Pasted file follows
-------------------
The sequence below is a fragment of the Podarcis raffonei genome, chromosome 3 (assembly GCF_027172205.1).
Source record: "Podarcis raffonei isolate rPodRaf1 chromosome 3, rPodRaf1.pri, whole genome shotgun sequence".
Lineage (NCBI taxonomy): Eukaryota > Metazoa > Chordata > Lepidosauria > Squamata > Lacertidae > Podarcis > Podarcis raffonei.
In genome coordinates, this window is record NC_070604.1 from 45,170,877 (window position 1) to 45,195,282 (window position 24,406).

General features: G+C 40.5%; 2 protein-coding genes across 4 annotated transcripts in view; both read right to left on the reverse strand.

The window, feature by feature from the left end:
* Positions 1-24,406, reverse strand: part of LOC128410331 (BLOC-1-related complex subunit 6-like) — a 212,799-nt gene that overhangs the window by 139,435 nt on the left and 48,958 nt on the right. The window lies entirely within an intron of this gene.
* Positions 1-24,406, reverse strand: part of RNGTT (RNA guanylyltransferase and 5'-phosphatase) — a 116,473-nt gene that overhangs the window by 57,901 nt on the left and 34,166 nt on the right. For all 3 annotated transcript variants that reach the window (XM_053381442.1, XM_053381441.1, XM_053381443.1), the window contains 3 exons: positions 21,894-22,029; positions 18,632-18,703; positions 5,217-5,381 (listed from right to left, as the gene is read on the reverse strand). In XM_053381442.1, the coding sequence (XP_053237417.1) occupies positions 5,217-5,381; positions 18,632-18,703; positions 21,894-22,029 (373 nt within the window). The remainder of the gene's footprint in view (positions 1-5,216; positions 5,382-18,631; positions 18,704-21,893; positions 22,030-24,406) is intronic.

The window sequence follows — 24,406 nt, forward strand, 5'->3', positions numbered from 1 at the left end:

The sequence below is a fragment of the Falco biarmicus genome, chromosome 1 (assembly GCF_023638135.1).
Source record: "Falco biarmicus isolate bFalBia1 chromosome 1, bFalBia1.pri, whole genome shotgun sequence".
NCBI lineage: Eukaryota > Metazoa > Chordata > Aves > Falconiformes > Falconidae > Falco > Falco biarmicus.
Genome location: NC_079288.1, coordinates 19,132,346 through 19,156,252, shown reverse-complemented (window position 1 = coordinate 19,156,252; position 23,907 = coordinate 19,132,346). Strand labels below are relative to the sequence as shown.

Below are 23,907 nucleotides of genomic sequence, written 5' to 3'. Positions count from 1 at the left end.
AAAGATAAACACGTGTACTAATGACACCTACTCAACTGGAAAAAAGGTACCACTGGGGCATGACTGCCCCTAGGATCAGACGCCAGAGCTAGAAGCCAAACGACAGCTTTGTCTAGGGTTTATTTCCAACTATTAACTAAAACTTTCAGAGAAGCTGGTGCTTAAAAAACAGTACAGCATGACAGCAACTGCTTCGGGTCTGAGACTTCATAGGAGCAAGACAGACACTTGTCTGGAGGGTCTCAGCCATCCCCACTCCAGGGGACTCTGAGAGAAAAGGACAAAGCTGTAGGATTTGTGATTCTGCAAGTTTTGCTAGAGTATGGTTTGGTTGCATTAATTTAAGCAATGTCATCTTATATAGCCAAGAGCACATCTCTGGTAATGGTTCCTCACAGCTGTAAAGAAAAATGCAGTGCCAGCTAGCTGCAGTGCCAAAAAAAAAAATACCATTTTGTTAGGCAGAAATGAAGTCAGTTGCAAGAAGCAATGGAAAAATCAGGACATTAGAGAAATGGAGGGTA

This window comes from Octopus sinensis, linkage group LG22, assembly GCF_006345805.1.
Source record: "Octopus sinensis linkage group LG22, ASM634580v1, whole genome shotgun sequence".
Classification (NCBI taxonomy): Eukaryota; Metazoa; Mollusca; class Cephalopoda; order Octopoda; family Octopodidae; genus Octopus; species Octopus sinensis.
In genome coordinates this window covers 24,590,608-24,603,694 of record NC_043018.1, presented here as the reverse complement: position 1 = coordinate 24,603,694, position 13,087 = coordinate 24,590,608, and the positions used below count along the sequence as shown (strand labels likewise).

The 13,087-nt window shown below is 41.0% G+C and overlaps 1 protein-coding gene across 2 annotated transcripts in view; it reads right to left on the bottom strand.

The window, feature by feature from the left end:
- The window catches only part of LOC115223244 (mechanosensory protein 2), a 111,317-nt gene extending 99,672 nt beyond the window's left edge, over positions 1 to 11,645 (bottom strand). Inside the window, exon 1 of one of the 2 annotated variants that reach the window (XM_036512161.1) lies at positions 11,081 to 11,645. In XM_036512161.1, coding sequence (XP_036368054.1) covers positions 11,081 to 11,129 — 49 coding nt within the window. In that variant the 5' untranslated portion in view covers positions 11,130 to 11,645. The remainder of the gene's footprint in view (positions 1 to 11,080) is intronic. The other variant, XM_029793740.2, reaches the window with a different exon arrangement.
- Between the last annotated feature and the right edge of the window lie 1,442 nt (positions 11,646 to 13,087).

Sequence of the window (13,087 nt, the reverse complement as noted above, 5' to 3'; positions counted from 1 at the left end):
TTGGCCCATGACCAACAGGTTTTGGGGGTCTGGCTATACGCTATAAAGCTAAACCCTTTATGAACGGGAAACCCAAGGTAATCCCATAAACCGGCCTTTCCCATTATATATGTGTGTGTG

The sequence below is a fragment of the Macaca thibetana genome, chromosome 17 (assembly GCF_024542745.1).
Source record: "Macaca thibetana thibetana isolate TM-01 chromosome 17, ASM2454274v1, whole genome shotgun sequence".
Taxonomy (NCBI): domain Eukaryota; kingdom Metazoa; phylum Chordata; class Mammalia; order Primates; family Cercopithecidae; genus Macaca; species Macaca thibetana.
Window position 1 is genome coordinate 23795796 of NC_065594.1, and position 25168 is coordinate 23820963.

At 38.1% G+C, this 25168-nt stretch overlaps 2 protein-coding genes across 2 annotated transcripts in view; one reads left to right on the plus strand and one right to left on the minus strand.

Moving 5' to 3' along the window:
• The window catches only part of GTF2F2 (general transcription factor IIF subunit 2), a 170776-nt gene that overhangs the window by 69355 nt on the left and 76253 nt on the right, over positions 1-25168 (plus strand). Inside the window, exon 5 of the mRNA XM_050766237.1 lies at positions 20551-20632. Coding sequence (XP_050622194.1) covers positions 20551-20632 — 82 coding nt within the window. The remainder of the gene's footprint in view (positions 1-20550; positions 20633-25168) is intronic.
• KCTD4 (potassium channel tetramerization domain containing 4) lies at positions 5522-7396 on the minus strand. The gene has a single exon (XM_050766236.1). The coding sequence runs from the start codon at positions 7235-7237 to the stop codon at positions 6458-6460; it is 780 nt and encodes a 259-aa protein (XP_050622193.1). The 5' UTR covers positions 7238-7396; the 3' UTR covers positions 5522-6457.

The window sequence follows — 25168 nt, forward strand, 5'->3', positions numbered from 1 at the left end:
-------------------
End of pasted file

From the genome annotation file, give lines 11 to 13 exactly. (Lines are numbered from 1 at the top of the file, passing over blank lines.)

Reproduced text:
Source record: "Falco biarmicus isolate bFalBia1 chromosome 1, bFalBia1.pri, whole genome shotgun sequence".
NCBI lineage: Eukaryota > Metazoa > Chordata > Aves > Falconiformes > Falconidae > Falco > Falco biarmicus.
Genome location: NC_079288.1, coordinates 19,132,346 through 19,156,252, shown reverse-complemented (window position 1 = coordinate 19,156,252; position 23,907 = coordinate 19,132,346). Strand labels below are relative to the sequence as shown.